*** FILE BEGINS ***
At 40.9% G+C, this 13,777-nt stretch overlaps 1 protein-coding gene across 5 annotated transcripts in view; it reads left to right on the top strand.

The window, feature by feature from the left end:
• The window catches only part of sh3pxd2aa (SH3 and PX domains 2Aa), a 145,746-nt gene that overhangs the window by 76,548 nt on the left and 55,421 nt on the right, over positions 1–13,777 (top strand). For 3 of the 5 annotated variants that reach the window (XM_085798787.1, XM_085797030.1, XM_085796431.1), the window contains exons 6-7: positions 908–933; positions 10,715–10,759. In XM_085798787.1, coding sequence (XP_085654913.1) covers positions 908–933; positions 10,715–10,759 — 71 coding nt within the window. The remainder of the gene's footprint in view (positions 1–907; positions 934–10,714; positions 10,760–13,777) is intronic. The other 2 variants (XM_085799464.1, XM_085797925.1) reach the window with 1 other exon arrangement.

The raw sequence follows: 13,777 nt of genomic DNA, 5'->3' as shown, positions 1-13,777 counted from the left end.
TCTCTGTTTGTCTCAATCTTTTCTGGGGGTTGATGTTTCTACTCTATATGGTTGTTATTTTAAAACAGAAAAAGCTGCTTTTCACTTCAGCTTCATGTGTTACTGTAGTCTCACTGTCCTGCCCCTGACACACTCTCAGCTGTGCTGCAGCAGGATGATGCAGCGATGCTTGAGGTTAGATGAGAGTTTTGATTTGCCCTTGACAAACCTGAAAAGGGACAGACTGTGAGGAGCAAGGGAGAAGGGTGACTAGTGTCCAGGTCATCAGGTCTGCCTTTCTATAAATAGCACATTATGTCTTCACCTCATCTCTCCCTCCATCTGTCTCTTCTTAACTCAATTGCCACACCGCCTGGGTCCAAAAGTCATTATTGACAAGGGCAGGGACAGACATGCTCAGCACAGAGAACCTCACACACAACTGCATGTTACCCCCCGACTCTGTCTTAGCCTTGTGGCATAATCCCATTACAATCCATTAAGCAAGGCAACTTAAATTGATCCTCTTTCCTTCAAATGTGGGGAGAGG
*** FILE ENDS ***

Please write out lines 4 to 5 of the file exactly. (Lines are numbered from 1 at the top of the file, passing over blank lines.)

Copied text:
The raw sequence follows: 13,777 nt of genomic DNA, 5'->3' as shown, positions 1-13,777 counted from the left end.
TCTCTGTTTGTCTCAATCTTTTCTGGGGGTTGATGTTTCTACTCTATATGGTTGTTATTTTAAAACAGAAAAAGCTGCTTTTCACTTCAGCTTCATGTGTTACTGTAGTCTCACTGTCCTGCCCCTGACACACTCTCAGCTGTGCTGCAGCAGGATGATGCAGCGATGCTTGAGGTTAGATGAGAGTTTTGATTTGCCCTTGACAAACCTGAAAAGGGACAGACTGTGAGGAGCAAGGGAGAAGGGTGACTAGTGTCCAGGTCATCAGGTCTGCCTTTCTATAAATAGCACATTATGTCTTCACCTCATCTCTCCCTCCATCTGTCTCTTCTTAACTCAATTGCCACACCGCCTGGGTCCAAAAGTCATTATTGACAAGGGCAGGGACAGACATGCTCAGCACAGAGAACCTCACACACAACTGCATGTTACCCCCCGACTCTGTCTTAGCCTTGTGGCATAATCCCATTACAATCCATTAAGCAAGGCAACTTAAATTGATCCTCTTTCCTTCAAATGTGGGGAGAGG